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Western nobility

"The Lords and Barons prove their Nobility by hanging their Banners and exposing their Coats-of-arms at the door of the Lodge of the Heralds.—After a Miniature of the Tournaments of King René (Fifteenth Century) MSS. of the National Library of Paris."
"The Lords and Barons prove their Nobility by hanging their Banners and exposing their Coats-of-arms at the door of the Lodge of the Heralds.—After a Miniature of the Tournaments of King René (Fifteenth Century) MSS. of the National Library of Paris."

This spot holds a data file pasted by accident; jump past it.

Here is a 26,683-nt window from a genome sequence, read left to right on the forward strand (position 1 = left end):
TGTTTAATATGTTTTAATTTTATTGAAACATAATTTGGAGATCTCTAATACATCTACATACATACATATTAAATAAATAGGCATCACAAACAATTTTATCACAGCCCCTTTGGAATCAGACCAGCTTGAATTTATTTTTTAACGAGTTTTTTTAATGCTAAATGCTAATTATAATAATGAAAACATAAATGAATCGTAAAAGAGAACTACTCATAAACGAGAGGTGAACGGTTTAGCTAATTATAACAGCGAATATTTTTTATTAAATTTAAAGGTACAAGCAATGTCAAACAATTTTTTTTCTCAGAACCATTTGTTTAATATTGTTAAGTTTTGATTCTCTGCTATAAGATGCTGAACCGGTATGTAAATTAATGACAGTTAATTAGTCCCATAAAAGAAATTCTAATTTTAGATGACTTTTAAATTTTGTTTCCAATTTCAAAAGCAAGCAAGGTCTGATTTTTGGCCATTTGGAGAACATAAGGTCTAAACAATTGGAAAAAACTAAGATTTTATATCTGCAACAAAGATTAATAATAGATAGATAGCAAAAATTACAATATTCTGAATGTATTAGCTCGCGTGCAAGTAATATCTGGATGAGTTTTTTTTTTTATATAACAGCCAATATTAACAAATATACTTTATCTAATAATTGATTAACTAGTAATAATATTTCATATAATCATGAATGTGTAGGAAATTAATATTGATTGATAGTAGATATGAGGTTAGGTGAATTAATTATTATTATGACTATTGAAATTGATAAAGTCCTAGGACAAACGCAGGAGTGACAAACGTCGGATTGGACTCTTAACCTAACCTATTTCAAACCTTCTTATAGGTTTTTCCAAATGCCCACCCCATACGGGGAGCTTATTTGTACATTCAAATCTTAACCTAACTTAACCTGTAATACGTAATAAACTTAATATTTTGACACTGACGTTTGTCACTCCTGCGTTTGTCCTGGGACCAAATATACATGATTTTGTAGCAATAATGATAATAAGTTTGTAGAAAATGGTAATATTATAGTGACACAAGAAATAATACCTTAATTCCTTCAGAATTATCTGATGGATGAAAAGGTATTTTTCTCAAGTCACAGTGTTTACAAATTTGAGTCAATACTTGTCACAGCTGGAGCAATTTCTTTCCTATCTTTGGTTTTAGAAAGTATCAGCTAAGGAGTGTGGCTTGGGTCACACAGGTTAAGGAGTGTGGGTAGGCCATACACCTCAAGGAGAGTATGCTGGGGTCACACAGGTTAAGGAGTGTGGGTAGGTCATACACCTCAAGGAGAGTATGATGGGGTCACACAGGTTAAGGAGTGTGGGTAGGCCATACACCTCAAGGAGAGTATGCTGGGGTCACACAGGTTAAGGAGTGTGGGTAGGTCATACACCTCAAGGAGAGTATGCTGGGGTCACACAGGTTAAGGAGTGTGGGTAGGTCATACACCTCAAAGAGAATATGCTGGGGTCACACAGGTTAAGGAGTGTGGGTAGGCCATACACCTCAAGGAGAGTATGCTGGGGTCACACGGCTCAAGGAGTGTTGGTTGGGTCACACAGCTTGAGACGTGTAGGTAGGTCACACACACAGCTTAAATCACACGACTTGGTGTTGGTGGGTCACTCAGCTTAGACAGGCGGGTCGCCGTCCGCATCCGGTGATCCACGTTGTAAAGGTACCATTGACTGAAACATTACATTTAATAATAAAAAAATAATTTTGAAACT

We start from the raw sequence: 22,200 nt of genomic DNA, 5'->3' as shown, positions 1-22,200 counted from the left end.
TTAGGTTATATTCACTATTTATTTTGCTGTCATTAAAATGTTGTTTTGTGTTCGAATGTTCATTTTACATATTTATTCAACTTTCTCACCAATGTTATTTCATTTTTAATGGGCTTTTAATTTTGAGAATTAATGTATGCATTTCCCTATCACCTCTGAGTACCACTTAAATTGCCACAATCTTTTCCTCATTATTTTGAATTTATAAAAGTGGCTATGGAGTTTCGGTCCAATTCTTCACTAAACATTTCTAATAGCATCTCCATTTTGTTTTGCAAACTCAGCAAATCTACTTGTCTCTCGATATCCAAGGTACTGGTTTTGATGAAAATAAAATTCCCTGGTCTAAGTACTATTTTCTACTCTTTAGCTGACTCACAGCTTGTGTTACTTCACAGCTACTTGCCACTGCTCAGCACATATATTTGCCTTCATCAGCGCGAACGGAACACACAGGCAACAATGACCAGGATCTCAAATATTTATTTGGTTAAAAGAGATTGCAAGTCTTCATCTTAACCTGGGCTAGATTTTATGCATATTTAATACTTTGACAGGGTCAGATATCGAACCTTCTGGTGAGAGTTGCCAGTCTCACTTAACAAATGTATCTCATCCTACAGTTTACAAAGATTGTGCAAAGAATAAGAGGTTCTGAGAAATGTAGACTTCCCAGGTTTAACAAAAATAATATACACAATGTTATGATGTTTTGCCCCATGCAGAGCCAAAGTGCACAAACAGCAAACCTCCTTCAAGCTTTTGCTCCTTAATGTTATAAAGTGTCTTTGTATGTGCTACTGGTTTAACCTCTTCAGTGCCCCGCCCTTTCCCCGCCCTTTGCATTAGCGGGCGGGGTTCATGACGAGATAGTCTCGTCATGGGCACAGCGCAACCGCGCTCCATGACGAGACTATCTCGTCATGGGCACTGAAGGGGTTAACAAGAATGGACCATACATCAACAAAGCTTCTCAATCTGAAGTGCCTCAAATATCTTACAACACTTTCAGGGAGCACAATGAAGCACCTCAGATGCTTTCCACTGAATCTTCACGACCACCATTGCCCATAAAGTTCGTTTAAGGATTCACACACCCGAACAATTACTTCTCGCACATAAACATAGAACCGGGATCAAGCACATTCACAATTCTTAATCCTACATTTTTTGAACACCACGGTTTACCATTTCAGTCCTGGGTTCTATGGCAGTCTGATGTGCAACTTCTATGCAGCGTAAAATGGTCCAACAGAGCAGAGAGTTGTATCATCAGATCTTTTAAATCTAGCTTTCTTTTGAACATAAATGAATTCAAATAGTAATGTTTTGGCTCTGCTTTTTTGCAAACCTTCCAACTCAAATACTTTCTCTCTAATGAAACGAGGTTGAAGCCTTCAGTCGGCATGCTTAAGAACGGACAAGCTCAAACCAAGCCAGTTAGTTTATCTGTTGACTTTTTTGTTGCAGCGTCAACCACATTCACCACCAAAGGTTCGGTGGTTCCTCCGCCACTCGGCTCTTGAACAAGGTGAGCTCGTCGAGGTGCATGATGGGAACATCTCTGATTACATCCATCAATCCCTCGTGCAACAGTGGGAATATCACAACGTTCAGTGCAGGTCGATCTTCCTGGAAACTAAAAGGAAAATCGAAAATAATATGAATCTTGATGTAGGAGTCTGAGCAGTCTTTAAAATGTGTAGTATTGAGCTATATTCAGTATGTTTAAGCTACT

European nobility originated from the feudal/seignorial system that arose in Europe during the Middle Ages. Originally, knights or nobles were mounted warriors who swore allegiance to their sovereign and promised to fight for him in exchange for allocation of land (usually together with serfs living there). During the time period known as the Military Revolution, nobles gradually lost their role of raising and commanding private armies, as many nations created cohesive national armies. This was coupled with a loss of the social-economic power of the nobility, owing to the economic changes of the Renaissance and the growing economic importance of the merchant classes (or bourgeoisie), which increased still further during the Industrial Revolution. In countries where the nobility was the dominant class, the bourgeoisie gradually grew in power; a rich city merchant was more influential than a minor rural nobleman. However, in many countries at this time, the nobility retained great social and political importance; for instance, the UK's government was dominated by the nobility until the twentieth century. Download high resolution version (1448x1914, 115 KB)The Lords and Barons prove their Nobility by hanging their Banners and exposing their Coats-of-arms at the Windows of the Lodge of the Heralds. ... Download high resolution version (1448x1914, 115 KB)The Lords and Barons prove their Nobility by hanging their Banners and exposing their Coats-of-arms at the Windows of the Lodge of the Heralds. ... A modern coat of arms is derived from the medi val practice of painting designs onto the shield and outer clothing of knights to enable them to be identified in battle, and later in tournaments. ... Henry Edgar Paston-Bedingfeld, Her Majestys York Herald of Arms in Ordinary at the College of Arms. ... René dAnjou, René I of Naples (René I the Good, French Le bon roi René) (January 16, 1409 – July 10, 1480), was Duke of Anjou, Count of Provence (1434–1480), Count of Piedmont, Duke of Bar (1430–1480), Duke of Lorraine (1431–1453), King of Naples (1438–1442; titular... (14th century - 15th century - 16th century - other centuries) As a means of recording the passage of time, the 15th century was that century which lasted from 1401 to 1500. ... A manuscript (Latin manu scriptus, written by hand), strictly speaking, is any written document that is put down by hand, in contrast to being printed or reproduced some other way. ... The new buildings of the library. ... Nobility in Europe. ... The Middle Ages formed the middle period in a traditional schematic division of European history into three ages: the classical civilization of Antiquity, the Middle Ages, and modern times, beginning with the Renaissance. ... The silver Anglia knight, commissioned as a trophy in 1850, intended to represent the Black Prince. ... Costumes of Slaves or Serfs, from the Sixth to the Twelfth Centuries, collected by H. de Vielcastel, from original Documents in the great Libraries of Europe. ... Similar to Charlemagne’s re-establishment of the feudal monarch, the invention of gunpowder for warfare brought another great change and transformation to Europe. ... Raphael was famous for depicting illustrious figures of the Classical past with the features of his Renaissance contemporaries. ... Bourgeoisie (RP [], GA []) is a classification used in analysing human societies to describe a class of people who are in the upper class, whose status or power comes from employment, education, and wealth as opposed to aristocratic origin. ... A Watt steam engine. ... Bourgeoisie (RP [], GA []) is a classification used in analysing human societies to describe a class of people who are in the upper class, whose status or power comes from employment, education, and wealth as opposed to aristocratic origin. ...